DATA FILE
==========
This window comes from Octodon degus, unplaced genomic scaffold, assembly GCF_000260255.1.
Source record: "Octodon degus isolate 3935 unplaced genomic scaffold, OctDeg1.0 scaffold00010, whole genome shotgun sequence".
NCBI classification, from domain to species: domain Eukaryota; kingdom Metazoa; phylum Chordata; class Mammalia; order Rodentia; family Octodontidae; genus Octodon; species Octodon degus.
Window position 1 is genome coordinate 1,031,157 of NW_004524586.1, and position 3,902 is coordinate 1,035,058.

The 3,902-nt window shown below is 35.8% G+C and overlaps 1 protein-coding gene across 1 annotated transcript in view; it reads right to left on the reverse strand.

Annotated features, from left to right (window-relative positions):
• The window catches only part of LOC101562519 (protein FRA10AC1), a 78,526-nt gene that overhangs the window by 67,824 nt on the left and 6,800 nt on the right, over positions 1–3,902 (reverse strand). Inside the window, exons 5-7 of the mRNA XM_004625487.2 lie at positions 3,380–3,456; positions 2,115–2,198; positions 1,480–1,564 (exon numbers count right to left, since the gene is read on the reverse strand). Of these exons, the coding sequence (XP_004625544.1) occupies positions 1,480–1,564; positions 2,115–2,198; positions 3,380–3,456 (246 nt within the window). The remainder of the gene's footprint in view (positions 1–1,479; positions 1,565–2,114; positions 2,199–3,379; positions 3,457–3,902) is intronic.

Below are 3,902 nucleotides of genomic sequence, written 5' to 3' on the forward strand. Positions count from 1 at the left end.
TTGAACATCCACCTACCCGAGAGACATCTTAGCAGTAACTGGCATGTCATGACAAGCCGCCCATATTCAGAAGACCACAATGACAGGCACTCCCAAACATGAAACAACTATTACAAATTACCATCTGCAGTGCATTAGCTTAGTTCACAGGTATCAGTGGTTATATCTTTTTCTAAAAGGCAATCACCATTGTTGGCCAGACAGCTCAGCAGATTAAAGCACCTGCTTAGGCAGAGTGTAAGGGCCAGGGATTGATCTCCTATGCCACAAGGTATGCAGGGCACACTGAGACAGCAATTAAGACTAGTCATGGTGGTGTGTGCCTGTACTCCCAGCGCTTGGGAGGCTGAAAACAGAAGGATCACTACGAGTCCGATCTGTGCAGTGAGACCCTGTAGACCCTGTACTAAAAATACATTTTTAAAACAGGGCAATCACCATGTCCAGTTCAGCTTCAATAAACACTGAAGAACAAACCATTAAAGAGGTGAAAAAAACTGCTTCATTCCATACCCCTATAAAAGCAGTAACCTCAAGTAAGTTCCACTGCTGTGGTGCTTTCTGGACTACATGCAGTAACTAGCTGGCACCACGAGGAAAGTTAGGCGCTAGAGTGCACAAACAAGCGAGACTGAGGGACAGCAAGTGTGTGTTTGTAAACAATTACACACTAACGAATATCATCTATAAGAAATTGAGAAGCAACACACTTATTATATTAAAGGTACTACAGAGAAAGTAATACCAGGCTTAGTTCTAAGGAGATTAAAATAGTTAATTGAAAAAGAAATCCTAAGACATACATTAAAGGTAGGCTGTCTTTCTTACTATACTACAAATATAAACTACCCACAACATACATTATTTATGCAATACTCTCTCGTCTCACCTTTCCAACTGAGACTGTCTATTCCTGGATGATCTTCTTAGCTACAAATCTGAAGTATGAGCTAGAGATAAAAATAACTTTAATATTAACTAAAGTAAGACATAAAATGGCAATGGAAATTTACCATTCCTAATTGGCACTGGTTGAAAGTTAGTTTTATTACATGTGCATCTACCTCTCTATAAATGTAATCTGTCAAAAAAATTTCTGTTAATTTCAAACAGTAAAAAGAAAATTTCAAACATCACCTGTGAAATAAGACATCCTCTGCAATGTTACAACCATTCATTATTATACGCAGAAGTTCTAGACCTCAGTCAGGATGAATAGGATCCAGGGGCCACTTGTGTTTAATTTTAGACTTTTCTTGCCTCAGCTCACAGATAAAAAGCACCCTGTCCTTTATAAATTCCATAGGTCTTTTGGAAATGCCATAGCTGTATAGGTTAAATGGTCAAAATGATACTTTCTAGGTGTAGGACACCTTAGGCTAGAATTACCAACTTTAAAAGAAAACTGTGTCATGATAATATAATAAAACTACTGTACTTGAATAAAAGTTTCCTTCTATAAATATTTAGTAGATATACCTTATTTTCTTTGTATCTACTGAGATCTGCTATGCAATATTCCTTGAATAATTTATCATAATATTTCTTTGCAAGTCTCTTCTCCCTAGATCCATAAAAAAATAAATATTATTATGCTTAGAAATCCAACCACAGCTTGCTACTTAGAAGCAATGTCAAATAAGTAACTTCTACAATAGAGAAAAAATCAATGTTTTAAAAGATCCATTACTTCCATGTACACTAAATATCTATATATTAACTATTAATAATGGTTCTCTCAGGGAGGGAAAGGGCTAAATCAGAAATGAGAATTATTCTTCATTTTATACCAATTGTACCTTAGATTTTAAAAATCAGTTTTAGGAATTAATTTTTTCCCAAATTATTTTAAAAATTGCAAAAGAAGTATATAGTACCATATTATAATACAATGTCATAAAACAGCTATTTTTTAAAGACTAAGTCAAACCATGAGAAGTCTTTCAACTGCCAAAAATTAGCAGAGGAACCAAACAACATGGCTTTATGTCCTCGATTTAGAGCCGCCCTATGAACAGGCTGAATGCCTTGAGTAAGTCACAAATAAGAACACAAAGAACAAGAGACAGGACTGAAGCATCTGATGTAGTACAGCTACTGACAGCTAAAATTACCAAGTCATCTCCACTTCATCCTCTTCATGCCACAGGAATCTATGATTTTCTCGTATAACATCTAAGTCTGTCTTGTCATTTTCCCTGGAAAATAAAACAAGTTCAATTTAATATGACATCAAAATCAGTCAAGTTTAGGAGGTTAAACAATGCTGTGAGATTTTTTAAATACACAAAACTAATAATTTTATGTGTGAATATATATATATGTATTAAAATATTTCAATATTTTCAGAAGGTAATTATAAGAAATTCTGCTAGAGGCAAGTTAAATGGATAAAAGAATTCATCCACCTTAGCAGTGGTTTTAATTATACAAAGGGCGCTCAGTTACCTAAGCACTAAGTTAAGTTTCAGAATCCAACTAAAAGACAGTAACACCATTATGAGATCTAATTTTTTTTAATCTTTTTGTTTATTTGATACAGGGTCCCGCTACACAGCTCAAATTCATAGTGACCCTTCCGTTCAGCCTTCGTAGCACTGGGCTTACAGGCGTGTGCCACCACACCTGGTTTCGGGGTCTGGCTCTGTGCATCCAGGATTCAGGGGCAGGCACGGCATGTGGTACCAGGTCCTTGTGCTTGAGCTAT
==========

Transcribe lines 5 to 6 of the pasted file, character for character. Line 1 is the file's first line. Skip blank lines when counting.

The 3,902-nt window shown below is 35.8% G+C and overlaps 1 protein-coding gene across 1 annotated transcript in view; it reads right to left on the reverse strand.

Annotated features, from left to right (window-relative positions):